My taste in performance is typically very naturalistic and nuanced. As an audience member I like looking for the clues that actors leave where characters reveal how they really feel about something. I’m naturally interested in the fragility of love and the intimacy of a quiet moment. I think the most intimate moments often have a very pregnant subtext. Where you and the other person know exactly what the other is thinking. Even if you can’t say it loud. Both Bella and Safia excelled in comprehending this which is why I picked them. Typically, when I work with actors I just give them a little and hopefully enough confidence to allow them to run with it and make their own choices. Only nudging them when needed too.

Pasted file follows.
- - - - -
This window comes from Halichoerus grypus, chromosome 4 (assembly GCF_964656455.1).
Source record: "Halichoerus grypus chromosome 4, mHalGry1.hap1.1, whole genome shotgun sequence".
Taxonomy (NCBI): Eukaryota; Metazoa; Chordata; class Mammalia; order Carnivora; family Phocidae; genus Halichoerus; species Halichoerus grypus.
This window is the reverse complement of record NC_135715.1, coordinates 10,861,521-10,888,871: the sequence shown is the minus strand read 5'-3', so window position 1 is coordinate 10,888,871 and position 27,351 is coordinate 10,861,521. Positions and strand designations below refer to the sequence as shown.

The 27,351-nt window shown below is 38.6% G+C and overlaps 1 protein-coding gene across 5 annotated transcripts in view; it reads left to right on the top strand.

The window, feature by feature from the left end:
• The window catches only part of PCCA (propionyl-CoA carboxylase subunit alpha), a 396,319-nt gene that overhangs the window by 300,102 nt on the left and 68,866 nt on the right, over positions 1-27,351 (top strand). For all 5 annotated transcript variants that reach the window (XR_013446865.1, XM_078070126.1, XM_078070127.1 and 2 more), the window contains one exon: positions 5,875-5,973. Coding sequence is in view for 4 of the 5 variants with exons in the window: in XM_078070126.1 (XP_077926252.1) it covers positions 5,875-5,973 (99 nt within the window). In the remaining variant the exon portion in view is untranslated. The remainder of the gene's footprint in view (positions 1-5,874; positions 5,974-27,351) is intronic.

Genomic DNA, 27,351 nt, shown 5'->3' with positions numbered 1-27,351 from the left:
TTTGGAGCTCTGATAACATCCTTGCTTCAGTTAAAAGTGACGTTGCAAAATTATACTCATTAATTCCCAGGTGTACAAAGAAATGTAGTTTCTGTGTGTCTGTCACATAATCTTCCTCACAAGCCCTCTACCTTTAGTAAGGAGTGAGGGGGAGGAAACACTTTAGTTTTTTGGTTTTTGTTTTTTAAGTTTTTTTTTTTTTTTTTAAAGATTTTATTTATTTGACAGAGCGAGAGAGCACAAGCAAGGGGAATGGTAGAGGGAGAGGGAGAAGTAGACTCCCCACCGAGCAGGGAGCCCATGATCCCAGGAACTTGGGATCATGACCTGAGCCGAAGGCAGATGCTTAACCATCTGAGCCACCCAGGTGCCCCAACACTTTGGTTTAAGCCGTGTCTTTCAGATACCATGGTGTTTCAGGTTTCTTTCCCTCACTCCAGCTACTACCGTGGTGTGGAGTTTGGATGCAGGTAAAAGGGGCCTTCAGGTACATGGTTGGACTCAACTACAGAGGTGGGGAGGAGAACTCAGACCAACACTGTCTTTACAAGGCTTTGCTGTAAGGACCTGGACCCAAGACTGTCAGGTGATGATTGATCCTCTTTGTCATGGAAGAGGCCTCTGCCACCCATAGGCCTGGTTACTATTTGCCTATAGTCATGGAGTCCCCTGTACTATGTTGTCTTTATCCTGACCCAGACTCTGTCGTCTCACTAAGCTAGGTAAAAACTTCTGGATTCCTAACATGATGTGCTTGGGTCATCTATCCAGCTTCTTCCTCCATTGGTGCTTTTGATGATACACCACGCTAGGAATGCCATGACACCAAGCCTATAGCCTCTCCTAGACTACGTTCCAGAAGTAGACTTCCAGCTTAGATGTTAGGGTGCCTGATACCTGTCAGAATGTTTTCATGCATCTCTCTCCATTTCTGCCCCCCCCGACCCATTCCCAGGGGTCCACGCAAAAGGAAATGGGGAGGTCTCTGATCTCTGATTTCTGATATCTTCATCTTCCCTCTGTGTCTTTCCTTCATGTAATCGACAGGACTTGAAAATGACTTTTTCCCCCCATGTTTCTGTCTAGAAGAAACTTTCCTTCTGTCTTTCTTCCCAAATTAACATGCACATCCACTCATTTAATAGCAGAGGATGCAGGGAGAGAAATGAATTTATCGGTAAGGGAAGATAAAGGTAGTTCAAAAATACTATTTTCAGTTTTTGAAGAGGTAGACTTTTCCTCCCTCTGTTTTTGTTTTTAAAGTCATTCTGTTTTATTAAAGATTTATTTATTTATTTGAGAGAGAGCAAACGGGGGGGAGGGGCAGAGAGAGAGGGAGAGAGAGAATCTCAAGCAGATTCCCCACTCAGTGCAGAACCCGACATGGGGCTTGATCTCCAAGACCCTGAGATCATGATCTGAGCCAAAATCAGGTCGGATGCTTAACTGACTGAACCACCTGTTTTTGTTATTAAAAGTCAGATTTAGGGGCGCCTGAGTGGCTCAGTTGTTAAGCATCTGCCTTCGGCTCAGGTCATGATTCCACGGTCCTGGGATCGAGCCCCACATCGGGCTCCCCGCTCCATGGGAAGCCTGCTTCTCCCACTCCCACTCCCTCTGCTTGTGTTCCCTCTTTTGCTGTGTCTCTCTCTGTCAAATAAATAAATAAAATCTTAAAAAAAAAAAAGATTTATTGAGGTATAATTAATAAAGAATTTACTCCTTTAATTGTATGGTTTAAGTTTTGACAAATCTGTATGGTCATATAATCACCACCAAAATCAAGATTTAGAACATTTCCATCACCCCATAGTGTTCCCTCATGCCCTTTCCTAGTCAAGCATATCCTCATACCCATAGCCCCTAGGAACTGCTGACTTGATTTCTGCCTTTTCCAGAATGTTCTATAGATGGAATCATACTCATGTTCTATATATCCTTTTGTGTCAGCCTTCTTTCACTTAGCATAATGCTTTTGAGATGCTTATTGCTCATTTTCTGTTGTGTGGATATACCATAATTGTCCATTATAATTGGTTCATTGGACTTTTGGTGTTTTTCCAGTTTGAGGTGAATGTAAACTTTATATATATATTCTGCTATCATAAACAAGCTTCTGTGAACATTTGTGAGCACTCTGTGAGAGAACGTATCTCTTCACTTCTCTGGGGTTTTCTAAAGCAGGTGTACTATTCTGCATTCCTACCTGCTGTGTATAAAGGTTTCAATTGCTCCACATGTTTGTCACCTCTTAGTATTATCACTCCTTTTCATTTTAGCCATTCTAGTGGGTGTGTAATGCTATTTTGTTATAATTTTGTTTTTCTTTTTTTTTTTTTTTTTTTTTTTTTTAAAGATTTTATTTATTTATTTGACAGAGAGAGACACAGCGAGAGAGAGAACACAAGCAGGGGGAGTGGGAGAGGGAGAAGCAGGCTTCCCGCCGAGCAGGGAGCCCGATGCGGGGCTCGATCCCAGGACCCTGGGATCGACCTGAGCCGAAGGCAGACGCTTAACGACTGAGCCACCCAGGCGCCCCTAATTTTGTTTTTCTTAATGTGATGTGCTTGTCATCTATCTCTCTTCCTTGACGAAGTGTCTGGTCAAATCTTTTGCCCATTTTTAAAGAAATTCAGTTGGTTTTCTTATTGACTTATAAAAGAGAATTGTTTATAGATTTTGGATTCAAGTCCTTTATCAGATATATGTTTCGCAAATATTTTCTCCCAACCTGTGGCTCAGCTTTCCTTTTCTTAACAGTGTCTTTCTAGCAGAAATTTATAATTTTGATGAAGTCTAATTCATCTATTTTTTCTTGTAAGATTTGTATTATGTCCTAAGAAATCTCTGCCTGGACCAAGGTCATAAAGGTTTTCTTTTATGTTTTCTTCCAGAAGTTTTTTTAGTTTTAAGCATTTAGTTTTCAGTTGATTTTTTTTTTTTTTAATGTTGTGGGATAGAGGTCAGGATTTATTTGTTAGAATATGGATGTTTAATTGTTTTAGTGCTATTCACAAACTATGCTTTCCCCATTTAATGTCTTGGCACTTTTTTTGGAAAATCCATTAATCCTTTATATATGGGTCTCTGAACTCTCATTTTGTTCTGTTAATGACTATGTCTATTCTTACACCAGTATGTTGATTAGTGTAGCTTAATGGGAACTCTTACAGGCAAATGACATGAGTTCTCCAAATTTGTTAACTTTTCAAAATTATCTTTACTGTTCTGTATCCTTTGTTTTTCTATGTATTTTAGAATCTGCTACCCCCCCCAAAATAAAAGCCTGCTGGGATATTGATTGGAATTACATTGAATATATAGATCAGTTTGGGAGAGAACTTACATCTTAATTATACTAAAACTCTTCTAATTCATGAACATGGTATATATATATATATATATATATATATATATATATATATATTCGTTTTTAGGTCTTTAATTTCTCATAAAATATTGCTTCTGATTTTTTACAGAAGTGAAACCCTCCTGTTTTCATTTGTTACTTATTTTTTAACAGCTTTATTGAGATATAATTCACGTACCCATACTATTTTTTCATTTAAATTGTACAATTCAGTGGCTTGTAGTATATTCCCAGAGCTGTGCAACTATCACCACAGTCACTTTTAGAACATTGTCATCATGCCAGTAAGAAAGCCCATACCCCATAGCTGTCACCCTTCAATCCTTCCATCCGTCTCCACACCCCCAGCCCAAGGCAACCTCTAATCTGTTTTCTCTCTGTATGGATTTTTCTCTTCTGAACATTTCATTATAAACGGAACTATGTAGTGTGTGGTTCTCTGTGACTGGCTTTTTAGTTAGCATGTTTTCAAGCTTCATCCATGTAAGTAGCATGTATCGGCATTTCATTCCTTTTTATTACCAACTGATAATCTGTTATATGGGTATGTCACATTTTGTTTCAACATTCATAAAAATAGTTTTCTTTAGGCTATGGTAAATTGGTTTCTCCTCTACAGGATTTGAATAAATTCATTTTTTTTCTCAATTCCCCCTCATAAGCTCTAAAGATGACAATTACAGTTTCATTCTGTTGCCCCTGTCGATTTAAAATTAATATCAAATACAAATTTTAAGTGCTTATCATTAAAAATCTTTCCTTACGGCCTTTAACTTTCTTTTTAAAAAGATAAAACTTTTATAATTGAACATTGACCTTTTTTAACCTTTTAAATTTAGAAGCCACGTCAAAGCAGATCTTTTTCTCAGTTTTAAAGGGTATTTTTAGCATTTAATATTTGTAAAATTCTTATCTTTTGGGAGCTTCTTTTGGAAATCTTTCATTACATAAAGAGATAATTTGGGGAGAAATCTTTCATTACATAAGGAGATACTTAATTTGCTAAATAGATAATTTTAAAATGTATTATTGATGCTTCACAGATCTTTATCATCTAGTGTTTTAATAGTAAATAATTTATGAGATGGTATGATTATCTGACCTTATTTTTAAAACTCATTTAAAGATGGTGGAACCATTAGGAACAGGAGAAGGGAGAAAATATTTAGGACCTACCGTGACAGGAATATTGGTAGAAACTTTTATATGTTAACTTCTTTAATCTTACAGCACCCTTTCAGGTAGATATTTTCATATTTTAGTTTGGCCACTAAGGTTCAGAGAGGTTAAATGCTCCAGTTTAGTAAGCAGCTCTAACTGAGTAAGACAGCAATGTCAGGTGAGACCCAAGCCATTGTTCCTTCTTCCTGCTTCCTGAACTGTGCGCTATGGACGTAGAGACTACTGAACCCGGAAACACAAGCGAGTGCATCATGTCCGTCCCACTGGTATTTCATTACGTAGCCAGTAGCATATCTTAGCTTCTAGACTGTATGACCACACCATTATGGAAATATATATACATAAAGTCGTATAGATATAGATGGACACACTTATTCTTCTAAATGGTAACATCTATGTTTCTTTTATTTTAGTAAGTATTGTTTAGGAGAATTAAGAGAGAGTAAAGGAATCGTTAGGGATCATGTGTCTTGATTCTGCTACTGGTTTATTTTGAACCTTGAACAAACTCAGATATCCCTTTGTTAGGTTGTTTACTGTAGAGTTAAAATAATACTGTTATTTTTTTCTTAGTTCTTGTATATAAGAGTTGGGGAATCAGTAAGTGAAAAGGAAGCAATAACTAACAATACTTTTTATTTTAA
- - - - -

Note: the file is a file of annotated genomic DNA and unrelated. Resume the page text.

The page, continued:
Your score and sound design are haunting and beautifully weave in the tension we know is coming. How was this approached?
I started having conversations with our composer, Madison Willing, early on in the process. Madison had come up with three themes that she wanted to explore when we were at script stage. A theme for the men, a theme for Mary and a theme for the women. Madison introduced smaller elements for each theme throughout until at the end it became a big epic piece of music.
Chats with Miles Sullivan, our sound designer, surrounded making this a very subjective experience and so Miles would pick parts of the sound design to really highlight and bring out. An example being when Evelyn is in the church with her Father and meets Matthew, Miles really heightened the sound of the basket in order to put us in Evelyn’s experience. Both of their work really adds to the feeling of the film.